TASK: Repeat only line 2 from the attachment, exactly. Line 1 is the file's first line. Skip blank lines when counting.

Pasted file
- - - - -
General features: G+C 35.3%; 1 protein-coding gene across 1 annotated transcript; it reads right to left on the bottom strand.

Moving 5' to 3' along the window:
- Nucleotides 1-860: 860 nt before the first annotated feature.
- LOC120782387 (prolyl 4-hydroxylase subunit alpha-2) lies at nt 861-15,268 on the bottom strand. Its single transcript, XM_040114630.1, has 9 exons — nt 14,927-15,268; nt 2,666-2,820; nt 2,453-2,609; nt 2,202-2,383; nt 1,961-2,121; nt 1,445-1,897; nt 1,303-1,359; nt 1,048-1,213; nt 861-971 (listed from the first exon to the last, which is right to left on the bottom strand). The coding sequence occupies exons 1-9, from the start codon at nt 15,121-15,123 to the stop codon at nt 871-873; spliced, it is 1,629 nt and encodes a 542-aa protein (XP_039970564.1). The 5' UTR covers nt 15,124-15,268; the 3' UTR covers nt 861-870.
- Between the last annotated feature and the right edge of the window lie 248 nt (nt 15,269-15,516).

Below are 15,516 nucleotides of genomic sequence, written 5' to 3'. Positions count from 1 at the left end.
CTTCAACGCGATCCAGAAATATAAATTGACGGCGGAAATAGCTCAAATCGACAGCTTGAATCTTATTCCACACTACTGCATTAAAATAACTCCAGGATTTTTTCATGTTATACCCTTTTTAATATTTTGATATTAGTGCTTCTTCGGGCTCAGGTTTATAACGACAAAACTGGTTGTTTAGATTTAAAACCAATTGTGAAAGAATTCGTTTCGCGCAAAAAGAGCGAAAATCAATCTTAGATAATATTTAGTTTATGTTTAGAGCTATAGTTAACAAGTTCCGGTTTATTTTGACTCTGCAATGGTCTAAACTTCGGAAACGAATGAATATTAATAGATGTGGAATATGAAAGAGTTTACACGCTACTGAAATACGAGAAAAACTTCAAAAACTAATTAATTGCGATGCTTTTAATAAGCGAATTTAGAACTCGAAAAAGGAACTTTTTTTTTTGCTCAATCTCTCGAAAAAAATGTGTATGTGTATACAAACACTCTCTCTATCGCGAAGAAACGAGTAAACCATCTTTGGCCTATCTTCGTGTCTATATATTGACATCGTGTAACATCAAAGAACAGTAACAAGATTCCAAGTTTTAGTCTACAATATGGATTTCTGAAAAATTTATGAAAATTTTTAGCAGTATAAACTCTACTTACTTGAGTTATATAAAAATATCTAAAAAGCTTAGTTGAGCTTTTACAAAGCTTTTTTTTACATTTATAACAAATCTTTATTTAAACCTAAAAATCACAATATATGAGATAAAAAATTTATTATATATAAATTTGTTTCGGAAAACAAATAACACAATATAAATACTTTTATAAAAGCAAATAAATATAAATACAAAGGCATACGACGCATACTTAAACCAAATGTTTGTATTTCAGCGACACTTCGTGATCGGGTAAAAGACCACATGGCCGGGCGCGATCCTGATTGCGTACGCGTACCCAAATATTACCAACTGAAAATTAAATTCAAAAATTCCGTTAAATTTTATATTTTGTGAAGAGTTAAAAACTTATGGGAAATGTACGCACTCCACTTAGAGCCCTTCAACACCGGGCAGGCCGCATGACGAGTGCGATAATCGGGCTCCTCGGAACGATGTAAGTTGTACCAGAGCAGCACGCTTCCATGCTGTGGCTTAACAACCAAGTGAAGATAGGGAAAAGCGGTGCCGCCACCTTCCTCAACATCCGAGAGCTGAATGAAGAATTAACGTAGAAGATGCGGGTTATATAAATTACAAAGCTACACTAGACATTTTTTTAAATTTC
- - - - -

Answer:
Moving 5' to 3' along the window: